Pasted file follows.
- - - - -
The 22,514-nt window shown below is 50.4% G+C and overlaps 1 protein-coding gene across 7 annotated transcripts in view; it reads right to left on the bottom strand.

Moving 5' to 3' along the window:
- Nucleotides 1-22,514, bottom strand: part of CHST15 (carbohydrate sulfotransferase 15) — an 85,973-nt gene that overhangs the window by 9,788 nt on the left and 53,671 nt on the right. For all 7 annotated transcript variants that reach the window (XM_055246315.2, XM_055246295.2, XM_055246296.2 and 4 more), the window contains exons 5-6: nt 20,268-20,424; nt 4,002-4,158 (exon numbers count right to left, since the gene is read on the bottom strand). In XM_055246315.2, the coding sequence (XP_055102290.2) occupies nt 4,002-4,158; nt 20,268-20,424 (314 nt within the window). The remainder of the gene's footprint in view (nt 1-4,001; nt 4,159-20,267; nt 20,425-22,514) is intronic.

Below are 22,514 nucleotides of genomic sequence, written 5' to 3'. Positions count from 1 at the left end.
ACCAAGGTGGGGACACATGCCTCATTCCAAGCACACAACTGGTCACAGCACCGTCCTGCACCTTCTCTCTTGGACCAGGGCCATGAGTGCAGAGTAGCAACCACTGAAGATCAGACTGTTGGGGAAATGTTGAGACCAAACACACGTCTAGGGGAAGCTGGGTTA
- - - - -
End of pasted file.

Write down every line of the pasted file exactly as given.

The 22,514-nt window shown below is 50.4% G+C and overlaps 1 protein-coding gene across 7 annotated transcripts in view; it reads right to left on the bottom strand.

Moving 5' to 3' along the window:
- Nucleotides 1-22,514, bottom strand: part of CHST15 (carbohydrate sulfotransferase 15) — an 85,973-nt gene that overhangs the window by 9,788 nt on the left and 53,671 nt on the right. For all 7 annotated transcript variants that reach the window (XM_055246315.2, XM_055246295.2, XM_055246296.2 and 4 more), the window contains exons 5-6: nt 20,268-20,424; nt 4,002-4,158 (exon numbers count right to left, since the gene is read on the bottom strand). In XM_055246315.2, the coding sequence (XP_055102290.2) occupies nt 4,002-4,158; nt 20,268-20,424 (314 nt within the window). The remainder of the gene's footprint in view (nt 1-4,001; nt 4,159-20,267; nt 20,425-22,514) is intronic.

Below are 22,514 nucleotides of genomic sequence, written 5' to 3'. Positions count from 1 at the left end.
ACCAAGGTGGGGACACATGCCTCATTCCAAGCACACAACTGGTCACAGCACCGTCCTGCACCTTCTCTCTTGGACCAGGGCCATGAGTGCAGAGTAGCAACCACTGAAGATCAGACTGTTGGGGAAATGTTGAGACCAAACACACGTCTAGGGGAAGCTGGGTTA